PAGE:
BEDMINSTER, N.J. – When Brittany Lang came home after winning the U.S. Women’s Open last year, she set the trophy on the breakfast bar in the middle of her kitchen.
The Harton S. Semple Trophy stayed there for pretty much the last year.
Lang’s husband, Kevin Spann, offered to build her a trophy case for it in their McKinney, Texas, home.
“Nah,” Lang told him. “I like it right here.”
Lang liked seeing it first thing in the morning with breakfast. She liked seeing her name engraved on it with Patty Berg, Babe Zaharias, Louise Suggs, Mickey Wright, Betsy Rawls, Annika Sorenstam and so many greats of the game.
She liked the way family and friends got to enjoy it as much as she did.
“People would laugh,” Lang said. “They would ask me, ‘Why don’t you put it in a safe place?’ But I liked seeing it every time I was home.”
The trophy reminded Lang of the power of believing.
That’s the story she didn’t fully get to tell after she won, because so many of the questions in the aftermath of her victory at CordeValle last year were about the championship’s controversial ending. So many questions were about Anna Nordqvist getting penalized in their playoff after a zoomed-in, slow-motion replay showed she grazed a few grains of sand taking back a 5-iron in a bunker.
The story Lang didn’t fully get to tell is how she knew she was going to win a U.S. Women’s Open someday. Absolutely and unshakably knew it.
“I’m a big believer in the things you want to happen, you should say them aloud,” Lang said. “So, I said it a lot to family. I said, ‘I just know I’m going to win a U.S. Women’s Open.’”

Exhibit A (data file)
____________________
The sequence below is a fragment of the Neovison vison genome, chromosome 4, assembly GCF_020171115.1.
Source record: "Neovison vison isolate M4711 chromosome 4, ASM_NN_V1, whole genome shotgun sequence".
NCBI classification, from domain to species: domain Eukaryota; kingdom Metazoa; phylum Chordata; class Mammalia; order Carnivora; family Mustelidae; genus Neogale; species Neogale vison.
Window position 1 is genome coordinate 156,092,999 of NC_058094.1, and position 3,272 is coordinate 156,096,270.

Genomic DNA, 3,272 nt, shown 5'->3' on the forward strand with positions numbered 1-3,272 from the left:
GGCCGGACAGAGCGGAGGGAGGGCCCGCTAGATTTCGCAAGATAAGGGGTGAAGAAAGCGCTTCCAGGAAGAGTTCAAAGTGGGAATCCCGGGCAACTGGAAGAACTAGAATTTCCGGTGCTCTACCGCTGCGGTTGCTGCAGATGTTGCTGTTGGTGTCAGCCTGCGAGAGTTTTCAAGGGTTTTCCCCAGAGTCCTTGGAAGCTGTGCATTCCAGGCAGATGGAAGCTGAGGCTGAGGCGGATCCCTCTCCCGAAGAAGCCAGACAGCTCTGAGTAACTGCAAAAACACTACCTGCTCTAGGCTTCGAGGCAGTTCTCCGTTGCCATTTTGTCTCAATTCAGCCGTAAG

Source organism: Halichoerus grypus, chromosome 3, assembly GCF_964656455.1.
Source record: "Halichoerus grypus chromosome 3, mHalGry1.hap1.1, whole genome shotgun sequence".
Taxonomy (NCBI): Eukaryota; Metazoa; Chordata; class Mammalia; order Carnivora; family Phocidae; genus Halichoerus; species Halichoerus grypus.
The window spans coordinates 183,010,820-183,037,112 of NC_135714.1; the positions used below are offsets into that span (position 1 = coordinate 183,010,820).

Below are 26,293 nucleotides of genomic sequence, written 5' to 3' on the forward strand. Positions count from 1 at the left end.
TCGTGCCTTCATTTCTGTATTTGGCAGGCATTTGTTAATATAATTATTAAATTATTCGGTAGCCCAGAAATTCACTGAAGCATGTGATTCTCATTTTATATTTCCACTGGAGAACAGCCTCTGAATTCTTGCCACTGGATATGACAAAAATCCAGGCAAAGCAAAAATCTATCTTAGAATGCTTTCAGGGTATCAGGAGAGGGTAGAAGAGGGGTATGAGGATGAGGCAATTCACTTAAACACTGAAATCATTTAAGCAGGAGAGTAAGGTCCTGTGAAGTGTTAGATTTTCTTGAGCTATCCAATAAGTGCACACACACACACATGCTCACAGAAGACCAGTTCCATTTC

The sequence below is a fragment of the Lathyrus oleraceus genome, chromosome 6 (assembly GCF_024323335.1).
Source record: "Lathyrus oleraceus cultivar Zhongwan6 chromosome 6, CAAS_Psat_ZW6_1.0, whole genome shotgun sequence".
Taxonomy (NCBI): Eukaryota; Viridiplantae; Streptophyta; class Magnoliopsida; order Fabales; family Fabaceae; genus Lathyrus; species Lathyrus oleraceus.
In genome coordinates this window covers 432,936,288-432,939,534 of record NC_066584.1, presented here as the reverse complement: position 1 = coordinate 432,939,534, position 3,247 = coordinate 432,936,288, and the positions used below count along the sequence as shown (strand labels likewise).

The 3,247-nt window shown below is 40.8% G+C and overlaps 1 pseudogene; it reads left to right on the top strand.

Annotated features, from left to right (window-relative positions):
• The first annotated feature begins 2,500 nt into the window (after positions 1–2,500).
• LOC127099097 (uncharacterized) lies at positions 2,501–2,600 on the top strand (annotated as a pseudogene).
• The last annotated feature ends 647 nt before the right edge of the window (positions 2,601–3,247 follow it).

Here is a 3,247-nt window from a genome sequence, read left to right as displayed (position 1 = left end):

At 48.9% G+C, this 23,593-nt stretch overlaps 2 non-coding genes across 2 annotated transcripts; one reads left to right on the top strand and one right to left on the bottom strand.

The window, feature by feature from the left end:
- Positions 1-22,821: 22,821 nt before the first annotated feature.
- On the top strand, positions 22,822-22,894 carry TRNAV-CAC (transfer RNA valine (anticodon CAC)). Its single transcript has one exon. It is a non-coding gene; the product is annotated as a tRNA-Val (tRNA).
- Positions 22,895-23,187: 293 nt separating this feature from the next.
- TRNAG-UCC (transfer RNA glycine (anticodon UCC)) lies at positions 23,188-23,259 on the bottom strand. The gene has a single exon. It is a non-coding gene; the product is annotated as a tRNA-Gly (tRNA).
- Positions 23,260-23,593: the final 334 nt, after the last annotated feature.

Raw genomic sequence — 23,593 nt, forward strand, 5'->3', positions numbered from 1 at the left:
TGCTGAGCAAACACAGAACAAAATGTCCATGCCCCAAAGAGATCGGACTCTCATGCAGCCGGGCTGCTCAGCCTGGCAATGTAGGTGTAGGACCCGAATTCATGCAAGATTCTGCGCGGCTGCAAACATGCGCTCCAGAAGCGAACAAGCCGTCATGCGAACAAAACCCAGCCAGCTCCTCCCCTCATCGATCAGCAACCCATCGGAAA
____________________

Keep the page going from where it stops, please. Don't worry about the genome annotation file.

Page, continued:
Lang says she knew it the day she walked away from her very first U.S. Women’s Open at Cherry Hills, where she tied for second as a 19-year-old amateur when Birdie Kim won.
The nature of the championship just felt like it suited her.
“That’s because Brittany is a grinder,” said Spann, her husband. “She does well on hard courses, where par is a good score. When she’s in tough situations, she locks in.”
The tougher Trump National Golf Club in Bedminster plays this week, the better Lang’s chances.
“I play with more of a conservative strategy,” Lang said. “I don’t hit it at every pin, which isn’t always great in day-to-day golf, where girls are making a lot of birdies. But I hit it long and straight off the tee. I have a nice, high iron game. I’m good at hitting it in fairways and getting on greens, and my putting has come so far the last few years.”
Lang, 31, believes she is just coming into herself as a player. She became the first player from Duke University to win an LPGA event when she claimed the Manulife Financial in 2012, and she’s hopeful she will add to her two LPGA titles.
It says something about Lang’s priorities that she doesn’t wish she got more acclaim for winning last year.
In her world, she got all she needed and ever wanted.
Luke, her older brother by four years, is her caddie. He has been on her bag from the day she turned pro. They have a special bond, as a team, and it made her victory that much more meaningful.
“I don’t think what happened at CordeValle took away from my win one bit,” Lang said. “My family and friends know I’m the 2016 U.S. Women’s Open champion. If the way it ended is what people wanted to talk about, I could absolutely care less.
“It’s unfortunate what happened to Anna. She’s a good friend, and she’s a great player, but the cool thing about winning there for me was that my family was all there to see it. My husband was there, my mom and dad were there, my brother was there. That almost never happens, with all of us together like that at an event.”
When Lang got home after winning last year, the TPC Craig Ranch threw her a party. That’s the golf club she and Kevin belong to in McKinney. The next night, she celebrated at another party for her with her friends.
That’s all the acclaim she wanted.
“The U.S. Women’s Open is the one tournament Brittany wanted to win her entire life,” Kevin said. “She’s very patriotic. She loves her country. She loves the USGA. So watching her win her national open, I got emotional, because I knew how big a deal it was to her.”
That trophy in the kitchen reminded the whole family of that.